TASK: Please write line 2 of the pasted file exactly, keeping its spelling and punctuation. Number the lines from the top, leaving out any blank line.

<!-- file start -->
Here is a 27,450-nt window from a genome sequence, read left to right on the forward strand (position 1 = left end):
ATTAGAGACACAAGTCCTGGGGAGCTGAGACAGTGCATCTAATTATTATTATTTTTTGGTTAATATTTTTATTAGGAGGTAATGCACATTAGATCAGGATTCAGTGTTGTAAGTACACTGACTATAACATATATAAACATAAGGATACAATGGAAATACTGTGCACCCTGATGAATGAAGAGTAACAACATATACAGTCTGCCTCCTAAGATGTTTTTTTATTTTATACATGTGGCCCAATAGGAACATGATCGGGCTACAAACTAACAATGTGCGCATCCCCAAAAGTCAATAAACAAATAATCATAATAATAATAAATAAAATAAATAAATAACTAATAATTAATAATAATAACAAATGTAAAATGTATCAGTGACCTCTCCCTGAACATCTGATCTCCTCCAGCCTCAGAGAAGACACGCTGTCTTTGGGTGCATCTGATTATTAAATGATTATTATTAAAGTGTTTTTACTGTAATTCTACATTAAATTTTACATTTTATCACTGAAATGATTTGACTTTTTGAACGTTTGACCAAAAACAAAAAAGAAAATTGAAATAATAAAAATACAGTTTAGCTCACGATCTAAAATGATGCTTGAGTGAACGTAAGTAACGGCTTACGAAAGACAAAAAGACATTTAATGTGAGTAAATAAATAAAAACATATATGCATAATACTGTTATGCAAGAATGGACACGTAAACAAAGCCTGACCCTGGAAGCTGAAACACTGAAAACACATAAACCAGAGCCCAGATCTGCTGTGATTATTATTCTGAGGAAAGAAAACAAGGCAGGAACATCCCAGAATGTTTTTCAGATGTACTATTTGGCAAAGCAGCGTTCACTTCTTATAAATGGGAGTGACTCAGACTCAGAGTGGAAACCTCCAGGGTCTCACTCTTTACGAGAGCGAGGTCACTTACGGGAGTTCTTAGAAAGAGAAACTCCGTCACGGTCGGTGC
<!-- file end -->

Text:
ATTAGAGACACAAGTCCTGGGGAGCTGAGACAGTGCATCTAATTATTATTATTTTTTGGTTAATATTTTTATTAGGAGGTAATGCACATTAGATCAGGATTCAGTGTTGTAAGTACACTGACTATAACATATATAAACATAAGGATACAATGGAAATACTGTGCACCCTGATGAATGAAGAGTAACAACATATACAGTCTGCCTCCTAAGATGTTTTTTTATTTTATACATGTGGCCCAATAGGAACATGATCGGGCTACAAACTAACAATGTGCGCATCCCCAAAAGTCAATAAACAAATAATCATAATAATAATAAATAAAATAAATAAATAACTAATAATTAATAATAATAACAAATGTAAAATGTATCAGTGACCTCTCCCTGAACATCTGATCTCCTCCAGCCTCAGAGAAGACACGCTGTCTTTGGGTGCATCTGATTATTAAATGATTATTATTAAAGTGTTTTTACTGTAATTCTACATTAAATTTTACATTTTATCACTGAAATGATTTGACTTTTTGAACGTTTGACCAAAAACAAAAAAGAAAATTGAAATAATAAAAATACAGTTTAGCTCACGATCTAAAATGATGCTTGAGTGAACGTAAGTAACGGCTTACGAAAGACAAAAAGACATTTAATGTGAGTAAATAAATAAAAACATATATGCATAATACTGTTATGCAAGAATGGACACGTAAACAAAGCCTGACCCTGGAAGCTGAAACACTGAAAACACATAAACCAGAGCCCAGATCTGCTGTGATTATTATTCTGAGGAAAGAAAACAAGGCAGGAACATCCCAGAATGTTTTTCAGATGTACTATTTGGCAAAGCAGCGTTCACTTCTTATAAATGGGAGTGACTCAGACTCAGAGTGGAAACCTCCAGGGTCTCACTCTTTACGAGAGCGAGGTCACTTACGGGAGTTCTTAGAAAGAGAAACTCCGTCACGGTCGGTGC